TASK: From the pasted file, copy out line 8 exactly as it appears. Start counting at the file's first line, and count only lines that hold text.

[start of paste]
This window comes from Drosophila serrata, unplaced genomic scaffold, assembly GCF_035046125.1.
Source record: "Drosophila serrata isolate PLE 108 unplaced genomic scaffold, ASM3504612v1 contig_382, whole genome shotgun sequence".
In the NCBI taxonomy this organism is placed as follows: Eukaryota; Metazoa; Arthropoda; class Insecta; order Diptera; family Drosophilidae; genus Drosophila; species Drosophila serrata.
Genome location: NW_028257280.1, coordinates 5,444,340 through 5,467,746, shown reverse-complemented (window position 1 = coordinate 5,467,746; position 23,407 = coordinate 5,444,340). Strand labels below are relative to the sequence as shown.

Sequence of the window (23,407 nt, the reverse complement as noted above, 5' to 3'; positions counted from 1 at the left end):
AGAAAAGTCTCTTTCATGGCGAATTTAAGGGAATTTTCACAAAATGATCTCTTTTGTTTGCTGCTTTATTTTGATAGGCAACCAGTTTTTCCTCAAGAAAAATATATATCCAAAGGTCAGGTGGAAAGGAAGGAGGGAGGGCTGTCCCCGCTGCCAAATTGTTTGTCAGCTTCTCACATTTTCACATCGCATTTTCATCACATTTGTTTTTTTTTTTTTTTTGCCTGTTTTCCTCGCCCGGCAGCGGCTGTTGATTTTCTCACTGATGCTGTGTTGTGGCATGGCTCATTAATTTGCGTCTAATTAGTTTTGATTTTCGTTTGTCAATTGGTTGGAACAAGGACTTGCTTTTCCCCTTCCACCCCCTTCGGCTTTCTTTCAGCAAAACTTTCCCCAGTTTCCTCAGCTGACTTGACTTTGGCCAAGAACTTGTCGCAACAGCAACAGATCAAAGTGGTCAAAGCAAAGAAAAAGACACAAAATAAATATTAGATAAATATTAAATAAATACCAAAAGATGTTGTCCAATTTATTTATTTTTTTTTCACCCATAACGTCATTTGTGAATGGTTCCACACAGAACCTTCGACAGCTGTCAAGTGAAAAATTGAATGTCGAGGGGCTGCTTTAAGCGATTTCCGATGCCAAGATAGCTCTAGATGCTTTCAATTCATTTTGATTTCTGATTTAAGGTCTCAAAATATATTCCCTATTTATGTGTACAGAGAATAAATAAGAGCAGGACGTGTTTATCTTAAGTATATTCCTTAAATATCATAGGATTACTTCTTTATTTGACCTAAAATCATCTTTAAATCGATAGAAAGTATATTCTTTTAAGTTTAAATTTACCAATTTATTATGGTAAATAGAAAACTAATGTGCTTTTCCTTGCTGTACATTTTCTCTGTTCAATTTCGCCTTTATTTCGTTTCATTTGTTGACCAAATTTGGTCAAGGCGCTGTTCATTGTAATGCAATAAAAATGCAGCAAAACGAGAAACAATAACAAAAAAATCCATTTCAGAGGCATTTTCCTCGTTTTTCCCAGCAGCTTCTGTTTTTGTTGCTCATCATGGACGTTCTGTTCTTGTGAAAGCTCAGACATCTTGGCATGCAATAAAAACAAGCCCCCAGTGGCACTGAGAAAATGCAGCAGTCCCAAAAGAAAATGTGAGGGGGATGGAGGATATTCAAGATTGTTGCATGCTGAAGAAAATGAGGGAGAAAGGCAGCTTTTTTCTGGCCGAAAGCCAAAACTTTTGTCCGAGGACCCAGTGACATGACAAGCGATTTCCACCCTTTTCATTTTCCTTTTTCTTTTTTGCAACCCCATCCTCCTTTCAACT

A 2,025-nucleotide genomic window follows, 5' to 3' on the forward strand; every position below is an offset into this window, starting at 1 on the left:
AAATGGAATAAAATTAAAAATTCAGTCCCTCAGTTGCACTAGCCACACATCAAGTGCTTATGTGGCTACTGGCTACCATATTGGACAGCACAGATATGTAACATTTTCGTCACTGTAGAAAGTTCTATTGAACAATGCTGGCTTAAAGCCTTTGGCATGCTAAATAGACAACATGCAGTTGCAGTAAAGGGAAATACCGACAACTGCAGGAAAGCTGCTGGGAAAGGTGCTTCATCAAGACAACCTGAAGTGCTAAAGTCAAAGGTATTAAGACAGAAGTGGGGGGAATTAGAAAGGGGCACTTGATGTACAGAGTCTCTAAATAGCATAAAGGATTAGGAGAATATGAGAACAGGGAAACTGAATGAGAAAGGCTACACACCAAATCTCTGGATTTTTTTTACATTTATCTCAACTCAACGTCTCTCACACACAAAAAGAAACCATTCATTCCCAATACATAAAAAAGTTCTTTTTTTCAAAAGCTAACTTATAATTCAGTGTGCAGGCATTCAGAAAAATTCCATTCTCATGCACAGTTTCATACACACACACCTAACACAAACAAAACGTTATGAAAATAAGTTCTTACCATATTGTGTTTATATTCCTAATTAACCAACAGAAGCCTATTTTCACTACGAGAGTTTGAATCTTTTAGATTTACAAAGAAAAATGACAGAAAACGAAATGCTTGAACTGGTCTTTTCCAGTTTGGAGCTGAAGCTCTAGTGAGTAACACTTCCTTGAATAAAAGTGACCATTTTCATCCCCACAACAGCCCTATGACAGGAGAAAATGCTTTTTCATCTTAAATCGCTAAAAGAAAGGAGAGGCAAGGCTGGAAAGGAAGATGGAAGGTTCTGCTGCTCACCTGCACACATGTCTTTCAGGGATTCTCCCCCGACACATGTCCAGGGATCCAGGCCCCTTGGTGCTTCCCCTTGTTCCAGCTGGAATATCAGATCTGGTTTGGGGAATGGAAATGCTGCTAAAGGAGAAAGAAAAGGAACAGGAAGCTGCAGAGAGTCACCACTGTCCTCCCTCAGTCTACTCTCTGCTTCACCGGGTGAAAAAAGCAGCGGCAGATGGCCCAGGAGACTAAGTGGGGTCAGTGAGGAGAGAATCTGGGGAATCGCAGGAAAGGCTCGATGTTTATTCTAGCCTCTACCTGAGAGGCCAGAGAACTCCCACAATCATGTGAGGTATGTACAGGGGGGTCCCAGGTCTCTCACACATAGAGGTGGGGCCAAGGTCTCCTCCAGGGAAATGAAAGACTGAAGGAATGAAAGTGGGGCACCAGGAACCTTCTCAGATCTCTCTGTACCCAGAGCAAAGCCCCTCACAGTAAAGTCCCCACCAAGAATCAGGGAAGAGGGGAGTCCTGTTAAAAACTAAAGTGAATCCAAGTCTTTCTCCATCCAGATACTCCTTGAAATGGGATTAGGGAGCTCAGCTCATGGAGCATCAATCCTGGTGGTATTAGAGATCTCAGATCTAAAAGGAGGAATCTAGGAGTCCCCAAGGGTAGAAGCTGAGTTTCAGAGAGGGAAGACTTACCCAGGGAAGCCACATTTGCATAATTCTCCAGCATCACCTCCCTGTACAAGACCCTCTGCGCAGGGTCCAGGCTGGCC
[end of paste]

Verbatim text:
AAATGGAATAAAATTAAAAATTCAGTCCCTCAGTTGCACTAGCCACACATCAAGTGCTTATGTGGCTACTGGCTACCATATTGGACAGCACAGATATGTAACATTTTCGTCACTGTAGAAAGTTCTATTGAACAATGCTGGCTTAAAGCCTTTGGCATGCTAAATAGACAACATGCAGTTGCAGTAAAGGGAAATACCGACAACTGCAGGAAAGCTGCTGGGAAAGGTGCTTCATCAAGACAACCTGAAGTGCTAAAGTCAAAGGTATTAAGACAGAAGTGGGGGGAATTAGAAAGGGGCACTTGATGTACAGAGTCTCTAAATAGCATAAAGGATTAGGAGAATATGAGAACAGGGAAACTGAATGAGAAAGGCTACACACCAAATCTCTGGATTTTTTTTACATTTATCTCAACTCAACGTCTCTCACACACAAAAAGAAACCATTCATTCCCAATACATAAAAAAGTTCTTTTTTTCAAAAGCTAACTTATAATTCAGTGTGCAGGCATTCAGAAAAATTCCATTCTCATGCACAGTTTCATACACACACACCTAACACAAACAAAACGTTATGAAAATAAGTTCTTACCATATTGTGTTTATATTCCTAATTAACCAACAGAAGCCTATTTTCACTACGAGAGTTTGAATCTTTTAGATTTACAAAGAAAAATGACAGAAAACGAAATGCTTGAACTGGTCTTTTCCAGTTTGGAGCTGAAGCTCTAGTGAGTAACACTTCCTTGAATAAAAGTGACCATTTTCATCCCCACAACAGCCCTATGACAGGAGAAAATGCTTTTTCATCTTAAATCGCTAAAAGAAAGGAGAGGCAAGGCTGGAAAGGAAGATGGAAGGTTCTGCTGCTCACCTGCACACATGTCTTTCAGGGATTCTCCCCCGACACATGTCCAGGGATCCAGGCCCCTTGGTGCTTCCCCTTGTTCCAGCTGGAATATCAGATCTGGTTTGGGGAATGGAAATGCTGCTAAAGGAGAAAGAAAAGGAACAGGAAGCTGCAGAGAGTCACCACTGTCCTCCCTCAGTCTACTCTCTGCTTCACCGGGTGAAAAAAGCAGCGGCAGATGGCCCAGGAGACTAAGTGGGGTCAGTGAGGAGAGAATCTGGGGAATCGCAGGAAAGGCTCGATGTTTATTCTAGCCTCTACCTGAGAGGCCAGAGAACTCCCACAATCATGTGAGGTATGTACAGGGGGGTCCCAGGTCTCTCACACATAGAGGTGGGGCCAAGGTCTCCTCCAGGGAAATGAAAGACTGAAGGAATGAAAGTGGGGCACCAGGAACCTTCTCAGATCTCTCTGTACCCAGAGCAAAGCCCCTCACAGTAAAGTCCCCACCAAGAATCAGGGAAGAGGGGAGTCCTGTTAAAAACTAAAGTGAATCCAAGTCTTTCTCCATCCAGATACTCCTTGAAATGGGATTAGGGAGCTCAGCTCATGGAGCATCAATCCTGGTGGTATTAGAGATCTCAGATCTAAAAGGAGGAATCTAGGAGTCCCCAAGGGTAGAAGCTGAGTTTCAGAGAGGGAAGACTTACCCAGGGAAGCCACATTTGCATAATTCTCCAGCATCACCTCCCTGTACAAGACCCTCTGCGCAGGGTCCAGGCTGGCC